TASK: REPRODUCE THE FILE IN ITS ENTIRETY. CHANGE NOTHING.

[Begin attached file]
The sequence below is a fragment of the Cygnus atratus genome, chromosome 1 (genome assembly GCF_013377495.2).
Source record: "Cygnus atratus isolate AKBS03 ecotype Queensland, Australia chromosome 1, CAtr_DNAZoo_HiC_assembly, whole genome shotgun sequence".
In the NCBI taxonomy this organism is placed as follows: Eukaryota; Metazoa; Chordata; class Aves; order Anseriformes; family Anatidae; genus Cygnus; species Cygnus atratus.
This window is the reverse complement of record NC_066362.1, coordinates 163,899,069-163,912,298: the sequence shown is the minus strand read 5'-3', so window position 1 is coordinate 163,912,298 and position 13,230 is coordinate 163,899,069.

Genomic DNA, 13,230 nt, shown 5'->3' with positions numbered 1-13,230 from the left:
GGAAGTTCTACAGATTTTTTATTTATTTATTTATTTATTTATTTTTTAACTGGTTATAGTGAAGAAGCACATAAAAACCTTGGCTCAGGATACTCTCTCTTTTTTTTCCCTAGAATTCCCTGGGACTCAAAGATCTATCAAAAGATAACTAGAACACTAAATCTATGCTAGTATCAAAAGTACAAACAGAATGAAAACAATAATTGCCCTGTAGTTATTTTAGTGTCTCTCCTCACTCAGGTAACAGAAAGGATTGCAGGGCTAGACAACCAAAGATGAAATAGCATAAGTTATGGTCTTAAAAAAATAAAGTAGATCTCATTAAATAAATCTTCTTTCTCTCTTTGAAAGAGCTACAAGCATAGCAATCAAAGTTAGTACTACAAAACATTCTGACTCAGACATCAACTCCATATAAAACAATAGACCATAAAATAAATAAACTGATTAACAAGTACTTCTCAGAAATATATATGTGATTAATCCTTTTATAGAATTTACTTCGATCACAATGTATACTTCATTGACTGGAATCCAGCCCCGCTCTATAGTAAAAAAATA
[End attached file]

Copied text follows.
The sequence below is a fragment of the Cygnus atratus genome, chromosome 1 (genome assembly GCF_013377495.2).
Source record: "Cygnus atratus isolate AKBS03 ecotype Queensland, Australia chromosome 1, CAtr_DNAZoo_HiC_assembly, whole genome shotgun sequence".
In the NCBI taxonomy this organism is placed as follows: Eukaryota; Metazoa; Chordata; class Aves; order Anseriformes; family Anatidae; genus Cygnus; species Cygnus atratus.
This window is the reverse complement of record NC_066362.1, coordinates 163,899,069-163,912,298: the sequence shown is the minus strand read 5'-3', so window position 1 is coordinate 163,912,298 and position 13,230 is coordinate 163,899,069.

Genomic DNA, 13,230 nt, shown 5'->3' with positions numbered 1-13,230 from the left:
GGAAGTTCTACAGATTTTTTATTTATTTATTTATTTATTTATTTTTTAACTGGTTATAGTGAAGAAGCACATAAAAACCTTGGCTCAGGATACTCTCTCTTTTTTTTCCCTAGAATTCCCTGGGACTCAAAGATCTATCAAAAGATAACTAGAACACTAAATCTATGCTAGTATCAAAAGTACAAACAGAATGAAAACAATAATTGCCCTGTAGTTATTTTAGTGTCTCTCCTCACTCAGGTAACAGAAAGGATTGCAGGGCTAGACAACCAAAGATGAAATAGCATAAGTTATGGTCTTAAAAAAATAAAGTAGATCTCATTAAATAAATCTTCTTTCTCTCTTTGAAAGAGCTACAAGCATAGCAATCAAAGTTAGTACTACAAAACATTCTGACTCAGACATCAACTCCATATAAAACAATAGACCATAAAATAAATAAACTGATTAACAAGTACTTCTCAGAAATATATATGTGATTAATCCTTTTATAGAATTTACTTCGATCACAATGTATACTTCATTGACTGGAATCCAGCCCCGCTCTATAGTAAAAAAATA